(AP Photo/Patrick Semansky)
The Times’s Catharine Rampell has reported an important story  about the bleak economic prospects for young people with just a high school degree. Only about a third of this group is employed full-time.
Ms. McClour and her husband, Andy, have two daughters under 3 and another due next month. She said she tried enrolling in college classes, but the workload became too stressful with such young children. Mr. McClour works at a gas station. He hates his work and wants to study phlebotomy, but the nearest school is an hour and a half away.
“My mother is my day care,” Ms. McClour said. “We can’t move that far away.”
Others surveyed said college was out of reach because of the cost or family responsibilities.
Many of these young people had been expecting to go to college since they started high school, perhaps anticipating that employers would demand skills high schools do not teach. Just one in 10 high school graduates without college degrees said they were “extremely well prepared by their high school to succeed in their job after graduation.”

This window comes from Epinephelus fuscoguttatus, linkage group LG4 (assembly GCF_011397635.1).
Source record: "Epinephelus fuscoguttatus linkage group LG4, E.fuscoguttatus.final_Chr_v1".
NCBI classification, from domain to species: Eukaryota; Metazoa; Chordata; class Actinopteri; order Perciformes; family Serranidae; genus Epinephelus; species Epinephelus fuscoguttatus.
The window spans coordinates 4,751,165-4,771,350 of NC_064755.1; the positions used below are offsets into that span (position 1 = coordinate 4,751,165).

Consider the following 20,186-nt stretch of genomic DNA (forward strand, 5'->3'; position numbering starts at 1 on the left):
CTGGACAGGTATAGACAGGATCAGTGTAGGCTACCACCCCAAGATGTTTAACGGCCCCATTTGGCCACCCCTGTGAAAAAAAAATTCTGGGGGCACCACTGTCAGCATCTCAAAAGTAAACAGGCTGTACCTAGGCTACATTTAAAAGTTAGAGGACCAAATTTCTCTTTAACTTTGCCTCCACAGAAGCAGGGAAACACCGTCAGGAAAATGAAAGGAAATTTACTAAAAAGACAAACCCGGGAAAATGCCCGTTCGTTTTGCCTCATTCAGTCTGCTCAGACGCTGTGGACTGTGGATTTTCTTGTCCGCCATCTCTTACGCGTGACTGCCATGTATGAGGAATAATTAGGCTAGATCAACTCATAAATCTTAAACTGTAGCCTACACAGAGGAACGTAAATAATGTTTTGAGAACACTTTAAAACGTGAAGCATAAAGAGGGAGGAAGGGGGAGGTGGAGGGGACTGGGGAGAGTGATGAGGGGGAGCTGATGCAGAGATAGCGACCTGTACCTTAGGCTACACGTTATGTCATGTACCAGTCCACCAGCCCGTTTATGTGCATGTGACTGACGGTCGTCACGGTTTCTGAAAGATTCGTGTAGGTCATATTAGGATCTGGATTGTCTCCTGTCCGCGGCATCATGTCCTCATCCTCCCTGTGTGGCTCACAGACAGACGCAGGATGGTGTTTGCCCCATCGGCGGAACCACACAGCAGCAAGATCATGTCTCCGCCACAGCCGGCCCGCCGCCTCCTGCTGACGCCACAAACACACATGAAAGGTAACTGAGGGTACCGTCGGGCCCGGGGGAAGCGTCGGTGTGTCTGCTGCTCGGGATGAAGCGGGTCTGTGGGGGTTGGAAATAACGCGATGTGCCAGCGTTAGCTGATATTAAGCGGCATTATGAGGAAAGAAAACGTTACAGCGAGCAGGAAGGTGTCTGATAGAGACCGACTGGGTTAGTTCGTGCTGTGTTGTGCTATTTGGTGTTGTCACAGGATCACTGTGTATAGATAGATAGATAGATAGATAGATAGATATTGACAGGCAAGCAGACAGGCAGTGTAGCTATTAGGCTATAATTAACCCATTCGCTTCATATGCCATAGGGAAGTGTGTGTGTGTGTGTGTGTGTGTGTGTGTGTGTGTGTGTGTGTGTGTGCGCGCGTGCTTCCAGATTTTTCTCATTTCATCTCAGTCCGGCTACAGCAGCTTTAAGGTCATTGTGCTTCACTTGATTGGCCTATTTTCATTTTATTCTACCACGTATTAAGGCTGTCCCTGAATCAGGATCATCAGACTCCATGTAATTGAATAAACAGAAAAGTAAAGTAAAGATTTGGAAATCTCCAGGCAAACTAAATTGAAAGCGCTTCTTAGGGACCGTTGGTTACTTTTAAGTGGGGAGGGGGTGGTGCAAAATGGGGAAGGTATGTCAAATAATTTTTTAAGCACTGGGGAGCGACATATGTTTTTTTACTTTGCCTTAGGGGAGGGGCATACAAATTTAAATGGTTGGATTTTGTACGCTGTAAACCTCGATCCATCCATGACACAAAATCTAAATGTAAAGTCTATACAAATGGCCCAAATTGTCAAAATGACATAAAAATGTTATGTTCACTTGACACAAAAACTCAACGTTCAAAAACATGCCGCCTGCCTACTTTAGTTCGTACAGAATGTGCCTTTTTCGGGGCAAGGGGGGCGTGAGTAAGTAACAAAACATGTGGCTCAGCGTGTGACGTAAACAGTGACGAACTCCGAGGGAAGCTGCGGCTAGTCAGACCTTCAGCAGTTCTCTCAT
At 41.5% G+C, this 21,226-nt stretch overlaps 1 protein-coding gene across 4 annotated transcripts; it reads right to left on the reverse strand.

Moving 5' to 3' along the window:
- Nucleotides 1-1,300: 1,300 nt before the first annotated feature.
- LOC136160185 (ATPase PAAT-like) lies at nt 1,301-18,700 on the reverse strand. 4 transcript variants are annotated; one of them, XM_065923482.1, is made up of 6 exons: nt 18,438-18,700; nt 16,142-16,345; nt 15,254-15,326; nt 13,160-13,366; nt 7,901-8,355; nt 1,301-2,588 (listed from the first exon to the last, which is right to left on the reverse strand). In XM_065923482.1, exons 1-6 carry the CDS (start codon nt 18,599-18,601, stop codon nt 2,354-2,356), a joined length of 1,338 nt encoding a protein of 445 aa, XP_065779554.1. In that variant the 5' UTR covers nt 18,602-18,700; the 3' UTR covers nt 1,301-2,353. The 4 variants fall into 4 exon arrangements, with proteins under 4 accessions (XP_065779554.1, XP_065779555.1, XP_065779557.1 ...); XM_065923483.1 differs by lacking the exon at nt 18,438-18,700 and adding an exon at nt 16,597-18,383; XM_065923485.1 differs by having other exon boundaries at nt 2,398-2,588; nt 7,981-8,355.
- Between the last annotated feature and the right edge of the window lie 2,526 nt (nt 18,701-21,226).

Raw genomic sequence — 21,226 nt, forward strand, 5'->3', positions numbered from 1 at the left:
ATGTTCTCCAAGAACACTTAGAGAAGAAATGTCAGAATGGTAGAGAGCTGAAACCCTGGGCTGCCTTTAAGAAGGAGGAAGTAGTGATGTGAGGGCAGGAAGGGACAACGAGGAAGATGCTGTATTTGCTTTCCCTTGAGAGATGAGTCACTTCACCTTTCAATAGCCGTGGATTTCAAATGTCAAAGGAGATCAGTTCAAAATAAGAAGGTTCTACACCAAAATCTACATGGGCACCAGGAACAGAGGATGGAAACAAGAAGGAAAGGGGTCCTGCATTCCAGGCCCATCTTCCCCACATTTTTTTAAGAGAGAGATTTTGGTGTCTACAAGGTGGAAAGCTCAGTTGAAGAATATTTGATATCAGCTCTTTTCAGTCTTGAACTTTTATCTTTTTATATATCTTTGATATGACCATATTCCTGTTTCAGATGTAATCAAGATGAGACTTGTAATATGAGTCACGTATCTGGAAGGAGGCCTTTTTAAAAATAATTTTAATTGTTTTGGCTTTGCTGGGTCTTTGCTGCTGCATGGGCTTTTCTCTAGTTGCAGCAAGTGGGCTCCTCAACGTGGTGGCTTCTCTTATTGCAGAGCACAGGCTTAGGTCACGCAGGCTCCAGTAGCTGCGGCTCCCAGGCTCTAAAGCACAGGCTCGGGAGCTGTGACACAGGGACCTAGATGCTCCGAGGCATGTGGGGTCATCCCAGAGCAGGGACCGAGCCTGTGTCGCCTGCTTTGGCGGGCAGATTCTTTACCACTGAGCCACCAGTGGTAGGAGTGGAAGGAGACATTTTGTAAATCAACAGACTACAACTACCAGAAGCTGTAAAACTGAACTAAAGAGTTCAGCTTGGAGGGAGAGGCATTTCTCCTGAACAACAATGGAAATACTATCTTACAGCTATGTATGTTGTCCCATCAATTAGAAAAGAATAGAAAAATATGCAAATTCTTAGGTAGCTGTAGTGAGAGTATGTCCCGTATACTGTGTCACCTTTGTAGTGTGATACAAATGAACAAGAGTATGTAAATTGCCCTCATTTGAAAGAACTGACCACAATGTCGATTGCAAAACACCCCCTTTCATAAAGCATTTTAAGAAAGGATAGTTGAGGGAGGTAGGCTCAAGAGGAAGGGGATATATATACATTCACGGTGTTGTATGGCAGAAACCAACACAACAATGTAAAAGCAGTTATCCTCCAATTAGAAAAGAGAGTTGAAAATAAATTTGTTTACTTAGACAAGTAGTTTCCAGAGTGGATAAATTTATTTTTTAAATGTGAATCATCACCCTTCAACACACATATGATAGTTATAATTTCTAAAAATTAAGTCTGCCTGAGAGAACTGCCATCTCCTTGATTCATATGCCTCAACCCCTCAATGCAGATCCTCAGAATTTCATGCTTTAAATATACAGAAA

There’s a lot to grapple with in the story of the McClours, including lack of access to affordable, professional childcare, as well as the wisdom of having three children before the age of 22. But I also think it’s crucial to ask why our public high schools are pumping so many young people out into the economy who feel totally stuck in dead-end jobs. Part of it is that the high school curriculum isn’t rigorous enough in the academic subjects that prepare one to succeed in college, and part of it is that students are given no exposure whatsoever to the world of work. The result is that when non-college-going teenagers leave high school, they find themselves rudderless in a harshly unforgiving economy.
The United States has a 22 percent youth unemployment rate, compared to rates below 10 percent in Western Europe. One reason why is because many Western European education systems include highly structured workplace apprenticeships that connect teenagers to employment options, and then direct them to higher education. To learn more about how these programs work, check out my interview  with Nancy Hoffman, author of the book Schooling in the Workplace.